Two weeks ago I attended an event for the kickoff of the Native Creative Consortium of Vermont. They brought in Nathan Shedroff, a pioneer in Experience Design. His talk was fascinating. He talked about how everything is an experience and that companies and organizations, whether consciously or not, are creating certain types of experiences for their users. Instead of thinking that you’re a shoe manufacturing company, or a computer company, or library, you should be thinking more deeply about what experiences and expecially what meaning you are creating for your users. Shedroff’s main point’s are well captured in this TED talk:
Accomplishment - Achieving goals and making something of oneself; a sense of satisfaction that can result from productivity, focus, talent, or status
Beauty - The appreciation of qualities that give pleasure to the senses or spirit
Community - A sense of unity with others around us and a general connection with other human beings
Creation - The sense of having produced something new and original, and in so doing, to have made a lasting contribution
Duty - The willing application of oneself to a responsibility
Enlightenment - Clear understanding through logic or inspiration
Freedom - The sense of living without unwanted constraints
Harmony - The balanced and pleasing relationship of parts to a whole, whether in nature, society, or an individual
Justice - The assurance of equitable and unbiased treatment
Oneness - A sense of unity with everything around us
Redemption - Atonement or deliverance from past failure or decline
Security - The freedom from worry about loss
Truth - A commitment to honesty and integrity
Validation - The recognition of oneself as a valued individual worthy of respect
Wonder - Awe in the presence of a creation beyond one’s understanding
Thinking in terms of meaning when creating resources and services can be a really helpful framework in libraries. At a more professionally focused school (like my institution), accomplishment is likely a meaning that would be important to many students. With this meaning perhaps services would be designed in such a way that students could learn on their own and there are a lot of ways they can Do It Yourself (DIY). Perhaps at liberal arts college, enlightenment would be a more relevant meaning. For these type of users you may want to design more around the “a-ha!” moment. Using this model, you need to examine your own community and tap into what is meaningful to them.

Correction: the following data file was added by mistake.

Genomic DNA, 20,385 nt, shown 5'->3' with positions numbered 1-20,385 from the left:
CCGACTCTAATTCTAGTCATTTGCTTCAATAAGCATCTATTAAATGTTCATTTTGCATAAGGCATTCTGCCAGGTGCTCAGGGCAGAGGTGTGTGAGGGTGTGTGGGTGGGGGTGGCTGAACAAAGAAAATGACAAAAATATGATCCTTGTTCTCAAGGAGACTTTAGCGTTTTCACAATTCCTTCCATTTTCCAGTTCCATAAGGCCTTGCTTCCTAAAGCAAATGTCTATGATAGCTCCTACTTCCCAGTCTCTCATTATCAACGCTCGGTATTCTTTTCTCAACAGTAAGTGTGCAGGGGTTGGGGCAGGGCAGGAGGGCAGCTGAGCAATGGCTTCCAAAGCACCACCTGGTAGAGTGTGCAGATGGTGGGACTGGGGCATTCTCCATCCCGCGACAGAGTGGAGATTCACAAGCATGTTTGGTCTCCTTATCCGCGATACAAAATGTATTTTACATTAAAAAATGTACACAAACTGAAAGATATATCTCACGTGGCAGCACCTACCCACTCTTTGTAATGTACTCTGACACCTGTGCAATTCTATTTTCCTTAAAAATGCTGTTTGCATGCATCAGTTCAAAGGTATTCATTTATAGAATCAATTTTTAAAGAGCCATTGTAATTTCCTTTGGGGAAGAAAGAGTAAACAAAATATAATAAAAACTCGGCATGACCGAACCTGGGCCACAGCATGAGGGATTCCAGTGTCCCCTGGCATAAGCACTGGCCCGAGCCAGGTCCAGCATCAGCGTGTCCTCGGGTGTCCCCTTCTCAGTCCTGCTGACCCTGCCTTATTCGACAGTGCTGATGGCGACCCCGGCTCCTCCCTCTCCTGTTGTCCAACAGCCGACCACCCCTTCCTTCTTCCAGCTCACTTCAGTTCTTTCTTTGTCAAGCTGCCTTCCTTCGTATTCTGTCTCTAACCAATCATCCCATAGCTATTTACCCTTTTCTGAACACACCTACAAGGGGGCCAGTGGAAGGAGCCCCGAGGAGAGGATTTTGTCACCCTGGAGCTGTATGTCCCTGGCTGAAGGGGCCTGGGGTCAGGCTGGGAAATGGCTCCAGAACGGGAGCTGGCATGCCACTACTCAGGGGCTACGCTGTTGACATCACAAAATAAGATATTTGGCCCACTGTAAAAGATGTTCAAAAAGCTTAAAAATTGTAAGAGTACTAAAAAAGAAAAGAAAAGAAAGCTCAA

We are not simply delivering access to e-books or databases. We are not only conducting reference interviews or doing information literacy. We are doing something much more important than that.
I just finished the book Made to Stick: Why Some Ideas Survive and Others Die by Chip and Dan Heath. I highly recommend it and got a number of great ideas from it. But when I read it, one idea in particular stood out in relation to libraries. The idea is “the Curse of Knowledge.” The Heath brothers discuss the Curse of Knowledge in this example:
“Lots of research in economics and psychology shows that when we know something, it becomes hard for us to imagine not knowing it. As a result, we become lousy communicators. Think of a lawyer who can’t give you a straight, comprehensible answer to a legal question. His vast knowledge and experience renders him unable to fathom how little you know. So when he talks to you, he talks in abstractions that you can’t follow. And we’re all like the lawyer in our own domain of expertise.”
Librarians unfortunately are under the spell of this curse. Most of the time we think like librarians. We’re sophisticated searchers, evaluators, collectors, organizers and don’t know how to be any different. We know what a database is and what a catalog is. Often, our patrons don’t. It is difficult for us to put ourselves in the shoes of our users. And this is exactly what we need. In order to best serve our users we need to be able to see things from their perspective – see the library with fresh eyes.